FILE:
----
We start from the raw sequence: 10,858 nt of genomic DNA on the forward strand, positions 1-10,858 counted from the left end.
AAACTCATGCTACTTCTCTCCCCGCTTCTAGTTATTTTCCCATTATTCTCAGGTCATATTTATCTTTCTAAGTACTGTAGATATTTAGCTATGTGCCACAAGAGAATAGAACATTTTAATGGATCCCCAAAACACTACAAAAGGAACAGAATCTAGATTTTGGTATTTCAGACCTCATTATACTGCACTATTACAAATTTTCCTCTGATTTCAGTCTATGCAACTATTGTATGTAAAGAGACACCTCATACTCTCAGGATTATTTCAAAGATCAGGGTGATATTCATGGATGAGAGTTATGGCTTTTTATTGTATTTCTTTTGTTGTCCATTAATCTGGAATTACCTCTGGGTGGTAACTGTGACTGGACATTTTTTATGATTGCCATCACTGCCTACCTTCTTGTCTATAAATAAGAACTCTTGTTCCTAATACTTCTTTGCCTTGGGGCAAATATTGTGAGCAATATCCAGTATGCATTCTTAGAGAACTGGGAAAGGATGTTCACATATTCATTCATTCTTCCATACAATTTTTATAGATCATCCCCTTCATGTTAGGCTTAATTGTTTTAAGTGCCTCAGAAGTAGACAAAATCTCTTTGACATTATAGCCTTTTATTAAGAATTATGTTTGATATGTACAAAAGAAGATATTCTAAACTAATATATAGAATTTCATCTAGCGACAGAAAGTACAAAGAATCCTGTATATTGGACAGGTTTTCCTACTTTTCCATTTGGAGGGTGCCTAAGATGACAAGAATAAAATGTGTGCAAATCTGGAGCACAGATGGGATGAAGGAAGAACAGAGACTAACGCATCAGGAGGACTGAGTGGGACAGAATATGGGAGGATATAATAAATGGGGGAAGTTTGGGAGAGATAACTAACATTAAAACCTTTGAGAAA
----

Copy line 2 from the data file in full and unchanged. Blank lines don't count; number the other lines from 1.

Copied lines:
AAACTCATGCTACTTCTCTCCCCGCTTCTAGTTATTTTCCCATTATTCTCAGGTCATATTTATCTTTCTAAGTACTGTAGATATTTAGCTATGTGCCACAAGAGAATAGAACATTTTAATGGATCCCCAAAACACTACAAAAGGAACAGAATCTAGATTTTGGTATTTCAGACCTCATTATACTGCACTATTACAAATTTTCCTCTGATTTCAGTCTATGCAACTATTGTATGTAAAGAGACACCTCATACTCTCAGGATTATTTCAAAGATCAGGGTGATATTCATGGATGAGAGTTATGGCTTTTTATTGTATTTCTTTTGTTGTCCATTAATCTGGAATTACCTCTGGGTGGTAACTGTGACTGGACATTTTTTATGATTGCCATCACTGCCTACCTTCTTGTCTATAAATAAGAACTCTTGTTCCTAATACTTCTTTGCCTTGGGGCAAATATTGTGAGCAATATCCAGTATGCATTCTTAGAGAACTGGGAAAGGATGTTCACATATTCATTCATTCTTCCATACAATTTTTATAGATCATCCCCTTCATGTTAGGCTTAATTGTTTTAAGTGCCTCAGAAGTAGACAAAATCTCTTTGACATTATAGCCTTTTATTAAGAATTATGTTTGATATGTACAAAAGAAGATATTCTAAACTAATATATAGAATTTCATCTAGCGACAGAAAGTACAAAGAATCCTGTATATTGGACAGGTTTTCCTACTTTTCCATTTGGAGGGTGCCTAAGATGACAAGAATAAAATGTGTGCAAATCTGGAGCACAGATGGGATGAAGGAAGAACAGAGACTAACGCATCAGGAGGACTGAGTGGGACAGAATATGGGAGGATATAATAAATGGGGGAAGTTTGGGAGAGATAACTAACATTAAAACCTTTGAGAAA